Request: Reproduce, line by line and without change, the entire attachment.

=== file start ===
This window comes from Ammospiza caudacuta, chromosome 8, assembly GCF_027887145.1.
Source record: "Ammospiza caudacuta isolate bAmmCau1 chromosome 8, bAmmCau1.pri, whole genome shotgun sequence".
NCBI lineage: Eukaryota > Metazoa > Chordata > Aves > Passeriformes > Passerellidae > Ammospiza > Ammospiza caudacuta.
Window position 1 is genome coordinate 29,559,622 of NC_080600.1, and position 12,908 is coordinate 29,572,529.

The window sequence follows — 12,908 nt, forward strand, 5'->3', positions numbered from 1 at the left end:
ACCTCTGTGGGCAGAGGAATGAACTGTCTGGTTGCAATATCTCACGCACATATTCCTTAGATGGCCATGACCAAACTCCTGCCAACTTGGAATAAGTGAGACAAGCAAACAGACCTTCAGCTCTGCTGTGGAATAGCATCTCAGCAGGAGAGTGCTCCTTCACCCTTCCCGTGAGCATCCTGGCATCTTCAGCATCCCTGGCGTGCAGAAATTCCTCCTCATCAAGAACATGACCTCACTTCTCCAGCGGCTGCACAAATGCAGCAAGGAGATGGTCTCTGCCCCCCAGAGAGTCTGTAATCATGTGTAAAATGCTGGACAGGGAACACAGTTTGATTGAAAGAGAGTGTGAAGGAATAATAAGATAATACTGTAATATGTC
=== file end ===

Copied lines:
This window comes from Ammospiza caudacuta, chromosome 8, assembly GCF_027887145.1.
Source record: "Ammospiza caudacuta isolate bAmmCau1 chromosome 8, bAmmCau1.pri, whole genome shotgun sequence".
NCBI lineage: Eukaryota > Metazoa > Chordata > Aves > Passeriformes > Passerellidae > Ammospiza > Ammospiza caudacuta.
Window position 1 is genome coordinate 29,559,622 of NC_080600.1, and position 12,908 is coordinate 29,572,529.

The window sequence follows — 12,908 nt, forward strand, 5'->3', positions numbered from 1 at the left end:
ACCTCTGTGGGCAGAGGAATGAACTGTCTGGTTGCAATATCTCACGCACATATTCCTTAGATGGCCATGACCAAACTCCTGCCAACTTGGAATAAGTGAGACAAGCAAACAGACCTTCAGCTCTGCTGTGGAATAGCATCTCAGCAGGAGAGTGCTCCTTCACCCTTCCCGTGAGCATCCTGGCATCTTCAGCATCCCTGGCGTGCAGAAATTCCTCCTCATCAAGAACATGACCTCACTTCTCCAGCGGCTGCACAAATGCAGCAAGGAGATGGTCTCTGCCCCCCAGAGAGTCTGTAATCATGTGTAAAATGCTGGACAGGGAACACAGTTTGATTGAAAGAGAGTGTGAAGGAATAATAAGATAATACTGTAATATGTC